CD: The obligatory desert island question: What five books do you want with you when you’re shipwrecked and why those five?

NP: My two favorite genre novels are Douglas Clegg’s Neverland, and Cold House by T. M. Wright (once it’s published from CD, I would take Bone Soup, since that includes Cold House, and lots of great short fiction as well). I’d also take A Pleasing Terror, Ash-Tree Press’s M.R. James omnibus. For my other two, I’m gonna cheat with big anthologies, so I can get the most authors: The Best of Cemetery Dance, and David Hartwell’s The Dark Descent.

CD: Invisible Fences will soon be out, and once it is read by the general public, Norman Prentiss will be a household name. So what lies ahead? Will we see a long-form novel from you in the near future?

NP: Well, I might be a household name in my own household for a day or so. That’s kind of like claiming best-seller status if you have good sales for one week in a local bookstore (where you know the owner and bought most of the copies yourself). I do hope there’s more on the way, however. I’ve finished a mini-collection called Four Legs in the Morning, and am currently drafting the violence and mayhem conclusion of a new novel.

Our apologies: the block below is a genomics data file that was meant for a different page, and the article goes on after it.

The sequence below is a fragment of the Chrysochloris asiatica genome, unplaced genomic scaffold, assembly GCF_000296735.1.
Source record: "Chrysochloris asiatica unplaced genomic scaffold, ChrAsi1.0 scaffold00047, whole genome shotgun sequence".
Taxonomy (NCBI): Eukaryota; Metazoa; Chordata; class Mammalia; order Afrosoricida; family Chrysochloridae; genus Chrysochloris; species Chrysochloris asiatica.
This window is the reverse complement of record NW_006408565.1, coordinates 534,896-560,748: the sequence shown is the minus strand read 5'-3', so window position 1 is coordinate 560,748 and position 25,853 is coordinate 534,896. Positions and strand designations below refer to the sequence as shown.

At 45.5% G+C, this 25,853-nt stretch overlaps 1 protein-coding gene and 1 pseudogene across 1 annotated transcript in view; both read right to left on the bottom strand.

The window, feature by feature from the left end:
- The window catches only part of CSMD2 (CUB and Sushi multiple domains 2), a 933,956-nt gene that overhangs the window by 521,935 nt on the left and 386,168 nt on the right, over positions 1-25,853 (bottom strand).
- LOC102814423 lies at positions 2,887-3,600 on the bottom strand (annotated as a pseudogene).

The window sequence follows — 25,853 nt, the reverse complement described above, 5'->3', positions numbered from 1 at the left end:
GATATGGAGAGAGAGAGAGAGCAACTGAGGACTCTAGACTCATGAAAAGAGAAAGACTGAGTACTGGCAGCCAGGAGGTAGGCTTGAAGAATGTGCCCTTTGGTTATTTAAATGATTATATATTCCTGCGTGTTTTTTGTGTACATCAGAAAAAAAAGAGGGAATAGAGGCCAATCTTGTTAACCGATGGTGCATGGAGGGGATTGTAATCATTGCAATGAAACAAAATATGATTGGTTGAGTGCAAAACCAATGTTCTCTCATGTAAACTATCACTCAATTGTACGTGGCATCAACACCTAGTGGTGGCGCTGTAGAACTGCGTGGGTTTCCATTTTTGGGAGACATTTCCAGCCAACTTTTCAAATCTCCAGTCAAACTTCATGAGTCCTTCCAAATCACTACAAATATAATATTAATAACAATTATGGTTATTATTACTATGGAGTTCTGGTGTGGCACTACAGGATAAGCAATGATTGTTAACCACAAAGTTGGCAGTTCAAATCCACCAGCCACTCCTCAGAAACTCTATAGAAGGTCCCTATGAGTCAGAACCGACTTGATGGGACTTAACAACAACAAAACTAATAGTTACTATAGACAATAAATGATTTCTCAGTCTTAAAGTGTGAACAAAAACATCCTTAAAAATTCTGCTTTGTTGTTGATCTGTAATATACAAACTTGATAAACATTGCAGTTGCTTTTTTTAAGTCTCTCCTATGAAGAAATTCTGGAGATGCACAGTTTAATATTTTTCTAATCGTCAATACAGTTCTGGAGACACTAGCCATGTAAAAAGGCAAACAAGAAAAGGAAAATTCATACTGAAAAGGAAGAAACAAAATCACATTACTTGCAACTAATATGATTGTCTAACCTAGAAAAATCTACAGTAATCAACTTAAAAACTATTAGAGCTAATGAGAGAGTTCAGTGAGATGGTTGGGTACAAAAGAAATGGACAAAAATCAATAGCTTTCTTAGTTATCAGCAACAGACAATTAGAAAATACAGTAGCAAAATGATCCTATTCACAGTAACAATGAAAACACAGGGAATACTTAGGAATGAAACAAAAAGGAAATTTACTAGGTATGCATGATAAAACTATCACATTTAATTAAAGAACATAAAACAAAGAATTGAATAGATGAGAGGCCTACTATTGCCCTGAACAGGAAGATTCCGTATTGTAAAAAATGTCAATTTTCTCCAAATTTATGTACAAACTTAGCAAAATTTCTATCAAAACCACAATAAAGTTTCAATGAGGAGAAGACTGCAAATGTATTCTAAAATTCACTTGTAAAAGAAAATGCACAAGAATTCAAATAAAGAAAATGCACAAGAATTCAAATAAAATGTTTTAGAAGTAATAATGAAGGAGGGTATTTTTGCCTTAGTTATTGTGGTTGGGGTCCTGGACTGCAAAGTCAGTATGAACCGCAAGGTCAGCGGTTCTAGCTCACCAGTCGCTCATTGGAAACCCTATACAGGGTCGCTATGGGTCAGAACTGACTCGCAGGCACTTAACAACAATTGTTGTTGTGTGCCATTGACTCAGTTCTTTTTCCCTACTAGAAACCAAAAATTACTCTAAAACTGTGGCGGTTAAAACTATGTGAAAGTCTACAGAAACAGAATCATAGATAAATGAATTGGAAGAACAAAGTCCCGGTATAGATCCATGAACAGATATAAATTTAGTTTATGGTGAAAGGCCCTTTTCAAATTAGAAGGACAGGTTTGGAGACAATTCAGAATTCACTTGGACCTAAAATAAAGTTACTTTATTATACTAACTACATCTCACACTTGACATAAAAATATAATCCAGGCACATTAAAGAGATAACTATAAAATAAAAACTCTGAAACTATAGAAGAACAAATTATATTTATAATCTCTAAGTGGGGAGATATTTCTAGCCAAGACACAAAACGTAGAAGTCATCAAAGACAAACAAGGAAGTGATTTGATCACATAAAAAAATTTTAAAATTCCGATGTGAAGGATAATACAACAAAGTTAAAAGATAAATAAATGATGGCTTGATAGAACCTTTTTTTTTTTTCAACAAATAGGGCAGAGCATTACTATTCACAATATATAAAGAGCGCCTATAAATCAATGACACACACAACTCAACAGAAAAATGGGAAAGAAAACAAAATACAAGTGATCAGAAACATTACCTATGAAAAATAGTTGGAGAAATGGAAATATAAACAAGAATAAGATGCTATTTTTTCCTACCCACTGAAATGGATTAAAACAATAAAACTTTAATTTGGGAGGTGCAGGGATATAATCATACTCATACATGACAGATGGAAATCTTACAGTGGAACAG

CD: As the warden says before he pulls the switch: Any last words?

NP: Just want to encourage people to keep supporting the genre: buy whatever you can afford, from mass-market paperbacks to limited editions (and especially short story collections, since there aren’t enough of those being published lately). I also want to encourage people to purchase the other novellas that are coming out from CD the same time as Invisible Fences: Tim Curran’s The Corpse King and Greg F. Gifune’s Catching Hell. I’ve read those books pre-publication, and like them both a lot!


More information about Invisible Fences and Norman Prentiss can be found on-line at, and Invisible Fences is available for pre-order at Order it now, or you could miss what may be the best book of 2010.

Click here to read more or to place your order while supplies last!


Joe Howe was born, raised and lives in Alabama and has been a horror fan since he read his first book—Dracula. When not wasting your tax money as a government employee, he reviews good books and (mostly) bad movies on his website as his web alter ego Kent Allard. He previously worked as a history professor and a lawyer, and has already heard your lawyer joke.

Leave a Reply